Recently I was invited to go to the closing night performance of Mamma Mia on Broadway. I should preface this by saying that I’ve had quite a past with that show and to say I was nervous about attending is putting it mildly. It was as close to a code-red, iceberg straight-ahead, poop your pants moment as I’d experienced in a while.
Mamma Mia is the one and only show that I can officially say I’d burned a bridge.
My mother had passed eight months prior to starting rehearsals for the show and I had somehow successfully convinced myself that I had dealt with it. We were in rehearsals when the events of 9/11 took place, and soon thousands of other people had experienced what I had experienced months before, the horrific feeling of having someone ripped away from you without warning. My mother’s death was a suicide and I was a ticking time bomb during those months after 9/11, but somehow I would escape into the Greek Isles every night at the Winter Garden theatre, where my job was to sing over 20 ABBA tunes to help me forget about it all.
But navigating between visceral grief and the fantasy world of this light, fluffy show soon gave way to a well-hidden reserve of pain and anger. How anyone could sing and dance while bodies were still being recovered downtown? In my mind, the show was like being trapped on the “It’s a Small World” ride at Disney, except with Swedish pop songs and no exit sign in sight. I suffered major stage fright, panic attacks, and I’d be slumped in dark corners of the theatre in tears, thinking that the source of my frustration was the show (hello, projection). I didn’t want to do twenty Russian jumps in the middle of my number, no, sir. I didn’t want to perm my hair for the production designer, absolutely not, and I certainly didn’t want to pretend to have the time of my life while dancing shirtless in a nightclub in Greece toward the end of act one. I couldn’t see that I was one of a very small number of people working during that time. The pain of my own loss combined with recent events threatened to take me under, despite the swat team of healers and therapists I’d been working with during that time. The song “Under Attack” at the beginning of Act II had a whole new meaning for me.
Still, I continued to process my own grief during the day while performing the show at night, and people loved it. They went crazy over the show. Meryl Streep said it was the most joy she’d experienced in the theatre in a long time. Gorbachev affectionately called me an idiot one night after a performance and raved about the show backstage. Everyone seemed to love it despite recent tragedies. But it was too much, and as a result, I was one of the first to depart that original cast.
Cut to fourteen years later.
On the day of the closing of the show, I didn’t want to go, initially. I’d told myself that if I picked up my ticket and I was in the balcony or mezzanine, I could just skip it altogether, no one would know. But my ticket was fifth row on the isle. I had to go. I’d loved the company, but I’d fought with some of the creatives years ago while putting the show up. I hated who I was back then, which was someone doing the best they could while suffering a major loss, and I hated what that period in my life represented.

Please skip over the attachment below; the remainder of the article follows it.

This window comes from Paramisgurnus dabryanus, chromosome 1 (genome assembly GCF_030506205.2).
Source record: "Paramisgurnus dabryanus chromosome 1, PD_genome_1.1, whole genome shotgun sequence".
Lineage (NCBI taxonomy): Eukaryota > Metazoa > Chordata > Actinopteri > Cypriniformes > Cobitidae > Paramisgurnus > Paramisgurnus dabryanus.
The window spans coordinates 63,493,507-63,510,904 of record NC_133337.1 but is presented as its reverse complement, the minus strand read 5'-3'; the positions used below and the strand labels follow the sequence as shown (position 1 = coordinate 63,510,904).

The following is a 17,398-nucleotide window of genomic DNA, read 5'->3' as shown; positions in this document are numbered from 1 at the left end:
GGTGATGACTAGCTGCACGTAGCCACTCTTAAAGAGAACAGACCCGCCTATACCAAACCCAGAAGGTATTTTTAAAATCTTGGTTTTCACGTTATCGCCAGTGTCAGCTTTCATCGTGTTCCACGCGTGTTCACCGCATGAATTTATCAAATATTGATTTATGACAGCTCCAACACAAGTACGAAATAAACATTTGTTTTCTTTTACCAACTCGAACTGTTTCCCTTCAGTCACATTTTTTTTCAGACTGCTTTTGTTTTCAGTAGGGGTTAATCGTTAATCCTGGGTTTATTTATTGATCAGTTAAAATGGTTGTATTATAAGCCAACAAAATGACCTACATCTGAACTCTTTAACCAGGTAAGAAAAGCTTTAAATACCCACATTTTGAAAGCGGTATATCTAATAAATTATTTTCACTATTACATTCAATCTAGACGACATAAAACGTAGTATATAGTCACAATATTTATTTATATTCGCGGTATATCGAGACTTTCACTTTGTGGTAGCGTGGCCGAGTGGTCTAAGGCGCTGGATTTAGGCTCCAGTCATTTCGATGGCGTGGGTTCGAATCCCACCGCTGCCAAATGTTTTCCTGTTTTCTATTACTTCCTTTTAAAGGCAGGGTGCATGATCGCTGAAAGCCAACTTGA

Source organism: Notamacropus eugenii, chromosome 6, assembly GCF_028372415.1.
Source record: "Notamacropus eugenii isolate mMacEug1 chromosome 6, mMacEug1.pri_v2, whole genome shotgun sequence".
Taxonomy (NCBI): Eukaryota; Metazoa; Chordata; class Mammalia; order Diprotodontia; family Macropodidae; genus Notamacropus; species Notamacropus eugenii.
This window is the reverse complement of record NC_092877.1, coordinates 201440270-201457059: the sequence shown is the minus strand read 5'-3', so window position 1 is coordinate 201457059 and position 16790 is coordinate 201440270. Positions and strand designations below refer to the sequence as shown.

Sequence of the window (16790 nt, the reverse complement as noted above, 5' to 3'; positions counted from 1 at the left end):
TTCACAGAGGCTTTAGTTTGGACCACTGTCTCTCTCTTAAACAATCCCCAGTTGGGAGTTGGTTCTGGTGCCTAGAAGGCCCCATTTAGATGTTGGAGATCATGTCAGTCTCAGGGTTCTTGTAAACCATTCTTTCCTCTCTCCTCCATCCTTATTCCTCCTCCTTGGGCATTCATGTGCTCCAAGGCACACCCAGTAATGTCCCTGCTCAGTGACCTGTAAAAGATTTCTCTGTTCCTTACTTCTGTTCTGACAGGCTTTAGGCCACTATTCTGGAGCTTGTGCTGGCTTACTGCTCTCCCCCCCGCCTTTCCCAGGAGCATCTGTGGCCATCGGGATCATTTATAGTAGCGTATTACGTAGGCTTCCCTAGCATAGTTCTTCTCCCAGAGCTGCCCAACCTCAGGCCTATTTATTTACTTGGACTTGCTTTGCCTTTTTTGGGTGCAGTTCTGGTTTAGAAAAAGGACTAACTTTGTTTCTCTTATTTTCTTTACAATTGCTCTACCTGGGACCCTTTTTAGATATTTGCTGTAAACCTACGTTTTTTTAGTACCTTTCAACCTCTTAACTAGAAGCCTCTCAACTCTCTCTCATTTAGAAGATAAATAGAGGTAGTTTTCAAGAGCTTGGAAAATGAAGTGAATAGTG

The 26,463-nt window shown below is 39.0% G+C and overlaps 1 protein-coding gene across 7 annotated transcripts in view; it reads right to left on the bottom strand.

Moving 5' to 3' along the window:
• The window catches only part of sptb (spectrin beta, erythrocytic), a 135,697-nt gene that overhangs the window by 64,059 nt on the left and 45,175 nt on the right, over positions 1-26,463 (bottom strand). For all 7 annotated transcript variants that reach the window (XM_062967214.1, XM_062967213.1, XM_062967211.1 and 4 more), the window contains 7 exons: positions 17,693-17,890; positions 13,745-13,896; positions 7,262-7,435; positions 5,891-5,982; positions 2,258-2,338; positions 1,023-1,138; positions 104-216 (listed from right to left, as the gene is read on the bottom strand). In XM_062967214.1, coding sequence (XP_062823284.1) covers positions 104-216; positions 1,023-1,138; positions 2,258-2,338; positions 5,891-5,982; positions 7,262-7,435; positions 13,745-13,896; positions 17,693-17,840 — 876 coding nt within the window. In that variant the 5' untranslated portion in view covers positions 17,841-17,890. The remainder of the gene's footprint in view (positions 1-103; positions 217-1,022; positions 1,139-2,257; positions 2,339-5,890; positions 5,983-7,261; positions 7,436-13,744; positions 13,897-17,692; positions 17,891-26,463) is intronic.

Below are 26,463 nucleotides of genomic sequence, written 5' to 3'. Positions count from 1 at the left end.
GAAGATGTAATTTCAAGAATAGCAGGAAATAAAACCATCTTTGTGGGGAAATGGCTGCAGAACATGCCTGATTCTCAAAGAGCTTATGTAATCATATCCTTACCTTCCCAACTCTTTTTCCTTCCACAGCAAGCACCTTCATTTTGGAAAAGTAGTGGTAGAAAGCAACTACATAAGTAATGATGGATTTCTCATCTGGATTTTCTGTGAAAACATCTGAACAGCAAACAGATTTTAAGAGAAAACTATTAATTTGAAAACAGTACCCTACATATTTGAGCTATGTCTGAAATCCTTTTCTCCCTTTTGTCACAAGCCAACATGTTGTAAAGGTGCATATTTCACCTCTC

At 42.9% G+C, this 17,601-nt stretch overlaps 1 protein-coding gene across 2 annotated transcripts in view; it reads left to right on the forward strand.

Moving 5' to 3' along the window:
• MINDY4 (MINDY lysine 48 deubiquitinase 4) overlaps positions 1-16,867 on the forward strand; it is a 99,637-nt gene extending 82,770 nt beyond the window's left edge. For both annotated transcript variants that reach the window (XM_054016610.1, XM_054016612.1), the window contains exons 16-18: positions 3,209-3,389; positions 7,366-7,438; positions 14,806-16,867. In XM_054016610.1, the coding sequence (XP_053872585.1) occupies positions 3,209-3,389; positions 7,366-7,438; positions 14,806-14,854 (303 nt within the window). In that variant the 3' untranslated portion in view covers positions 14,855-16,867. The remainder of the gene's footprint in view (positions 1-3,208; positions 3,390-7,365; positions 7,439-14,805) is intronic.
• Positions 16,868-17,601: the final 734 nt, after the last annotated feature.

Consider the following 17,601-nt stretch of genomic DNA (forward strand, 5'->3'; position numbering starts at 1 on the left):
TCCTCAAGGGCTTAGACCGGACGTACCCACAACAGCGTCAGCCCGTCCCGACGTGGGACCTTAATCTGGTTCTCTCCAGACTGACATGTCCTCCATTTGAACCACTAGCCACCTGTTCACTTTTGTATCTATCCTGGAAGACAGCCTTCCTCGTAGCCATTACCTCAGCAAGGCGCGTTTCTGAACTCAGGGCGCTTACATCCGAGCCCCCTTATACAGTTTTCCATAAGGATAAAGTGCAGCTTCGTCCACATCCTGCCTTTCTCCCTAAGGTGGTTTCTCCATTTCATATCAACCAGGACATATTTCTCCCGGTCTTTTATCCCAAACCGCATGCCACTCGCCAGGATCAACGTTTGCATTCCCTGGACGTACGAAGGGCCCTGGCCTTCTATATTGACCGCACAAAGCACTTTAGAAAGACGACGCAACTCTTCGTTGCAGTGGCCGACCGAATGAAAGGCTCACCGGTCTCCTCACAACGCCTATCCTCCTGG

But that night as I watched the closing performance fourteen years later, I found myself dancing and singing in the isles with other cast members. We celebrated, not having seen each other in years, some had started families, some had put their kids through college, some had moved away from New York altogether. The show provided financial stability for so many people, and had provided a release when New Yorkers needed it the most, including myself (even though I was so far removed from joy, I may as well have been in Narnia back then). The show’s producer Judy Craymer spoke about how much money was raised for Broadway Cares/Equity Fights Aids as well as the Phyllis Newman Women’s Health Initiative over the course of the run, one of the things she was most proud of. There was an unspoken bond between our original company that night, and I’d remembered how we were one of the few shows that didn’t close on Broadway after 9/11.
Sometimes the best thing you can do is release the need to figure shit out and just get present. Seriously, when the hamsters start running, stop drop and roll. Get still. There a hell of a lot more joy available if you do.
It’s not every day you get to be a part of a blockbuster hit that runs for over fourteen years and is the 8th longest running show on Broadway. I can say that now because I can finally step into that. By going to that closing performance, I was able to re-inspire the past, the part of me that felt damaged, broken, gasping for air after the death of my mother and 9/11. There was no way I could accept joy back then, I was simply too sad, and it felt like betraying the memory of my mother if I did. But something shifted watching the show after not having seen it in fourteen years. I was a different person, no longer resembling a wandering character in a Chekov play, and I thankfully no longer held the theory that I had to forfeit my own joy for the sake of my mother’s death. Now I can’t get enough joy.
Walking home that night, it began to rain. I’d had no umbrella but I felt my shoulders drop about two inches; years of dense accumulated pain during that time began to wash away with each step.